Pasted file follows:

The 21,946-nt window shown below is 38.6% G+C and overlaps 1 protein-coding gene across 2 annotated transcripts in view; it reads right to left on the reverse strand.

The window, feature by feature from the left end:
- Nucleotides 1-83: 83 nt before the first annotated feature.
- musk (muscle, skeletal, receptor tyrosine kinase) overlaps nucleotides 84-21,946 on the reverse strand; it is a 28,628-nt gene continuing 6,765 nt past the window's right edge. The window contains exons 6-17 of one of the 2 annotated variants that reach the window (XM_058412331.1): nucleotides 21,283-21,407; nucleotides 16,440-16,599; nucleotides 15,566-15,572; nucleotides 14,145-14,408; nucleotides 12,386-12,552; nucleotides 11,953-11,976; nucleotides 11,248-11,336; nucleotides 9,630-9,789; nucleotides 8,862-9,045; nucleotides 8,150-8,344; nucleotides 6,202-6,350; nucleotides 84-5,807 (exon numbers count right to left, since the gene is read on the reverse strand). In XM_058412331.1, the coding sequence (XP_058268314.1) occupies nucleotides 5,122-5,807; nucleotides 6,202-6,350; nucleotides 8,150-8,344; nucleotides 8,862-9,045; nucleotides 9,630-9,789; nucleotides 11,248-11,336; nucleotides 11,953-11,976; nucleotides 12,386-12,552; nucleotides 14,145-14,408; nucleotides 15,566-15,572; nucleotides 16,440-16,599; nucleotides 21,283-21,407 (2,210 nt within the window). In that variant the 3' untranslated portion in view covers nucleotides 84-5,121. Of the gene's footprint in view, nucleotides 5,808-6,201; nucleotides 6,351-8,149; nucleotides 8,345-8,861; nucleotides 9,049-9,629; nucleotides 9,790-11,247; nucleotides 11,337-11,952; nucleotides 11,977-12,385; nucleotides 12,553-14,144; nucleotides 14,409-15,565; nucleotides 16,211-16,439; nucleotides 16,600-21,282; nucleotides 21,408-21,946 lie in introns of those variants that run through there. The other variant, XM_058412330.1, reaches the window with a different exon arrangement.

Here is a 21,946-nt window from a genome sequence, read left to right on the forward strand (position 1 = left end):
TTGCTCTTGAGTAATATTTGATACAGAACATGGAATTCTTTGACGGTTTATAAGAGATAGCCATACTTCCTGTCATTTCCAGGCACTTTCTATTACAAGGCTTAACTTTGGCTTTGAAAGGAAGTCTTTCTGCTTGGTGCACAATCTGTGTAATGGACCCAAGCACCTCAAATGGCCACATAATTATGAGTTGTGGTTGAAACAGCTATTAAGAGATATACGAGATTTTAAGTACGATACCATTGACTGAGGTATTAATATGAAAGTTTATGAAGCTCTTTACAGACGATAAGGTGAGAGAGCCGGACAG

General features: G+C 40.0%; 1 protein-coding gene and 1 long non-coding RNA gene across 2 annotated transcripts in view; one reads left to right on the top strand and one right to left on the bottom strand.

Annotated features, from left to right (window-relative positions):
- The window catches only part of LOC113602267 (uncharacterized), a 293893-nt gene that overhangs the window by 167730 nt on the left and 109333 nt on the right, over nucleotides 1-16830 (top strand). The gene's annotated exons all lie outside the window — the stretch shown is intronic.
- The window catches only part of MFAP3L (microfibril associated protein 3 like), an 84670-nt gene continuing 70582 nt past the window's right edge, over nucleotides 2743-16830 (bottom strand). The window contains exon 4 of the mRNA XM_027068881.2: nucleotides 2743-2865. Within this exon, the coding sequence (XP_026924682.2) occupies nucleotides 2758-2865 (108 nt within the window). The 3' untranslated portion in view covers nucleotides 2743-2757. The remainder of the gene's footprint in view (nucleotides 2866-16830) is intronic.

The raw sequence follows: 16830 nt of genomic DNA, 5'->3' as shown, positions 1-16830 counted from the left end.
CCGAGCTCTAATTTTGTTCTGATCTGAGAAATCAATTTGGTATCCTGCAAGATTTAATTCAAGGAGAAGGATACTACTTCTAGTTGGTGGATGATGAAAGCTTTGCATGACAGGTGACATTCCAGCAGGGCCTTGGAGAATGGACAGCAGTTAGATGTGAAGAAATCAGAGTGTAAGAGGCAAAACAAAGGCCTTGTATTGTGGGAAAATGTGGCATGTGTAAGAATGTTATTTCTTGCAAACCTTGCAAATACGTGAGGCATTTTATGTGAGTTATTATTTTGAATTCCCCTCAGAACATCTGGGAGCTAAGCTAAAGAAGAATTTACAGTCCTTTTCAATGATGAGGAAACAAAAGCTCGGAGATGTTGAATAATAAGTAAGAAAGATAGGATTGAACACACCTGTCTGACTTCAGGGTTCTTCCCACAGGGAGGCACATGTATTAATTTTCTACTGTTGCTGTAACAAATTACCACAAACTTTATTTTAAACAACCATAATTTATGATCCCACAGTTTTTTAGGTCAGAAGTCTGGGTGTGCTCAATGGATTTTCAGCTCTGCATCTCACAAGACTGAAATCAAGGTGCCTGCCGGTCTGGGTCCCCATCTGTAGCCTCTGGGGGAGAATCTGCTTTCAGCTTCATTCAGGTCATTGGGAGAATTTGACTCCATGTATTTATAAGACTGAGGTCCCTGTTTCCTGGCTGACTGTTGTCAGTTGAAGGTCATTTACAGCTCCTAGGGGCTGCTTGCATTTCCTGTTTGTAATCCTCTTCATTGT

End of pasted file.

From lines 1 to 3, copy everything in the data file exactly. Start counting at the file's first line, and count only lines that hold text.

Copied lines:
The 21,946-nt window shown below is 38.6% G+C and overlaps 1 protein-coding gene across 2 annotated transcripts in view; it reads right to left on the reverse strand.

The window, feature by feature from the left end:
- Nucleotides 1-83: 83 nt before the first annotated feature.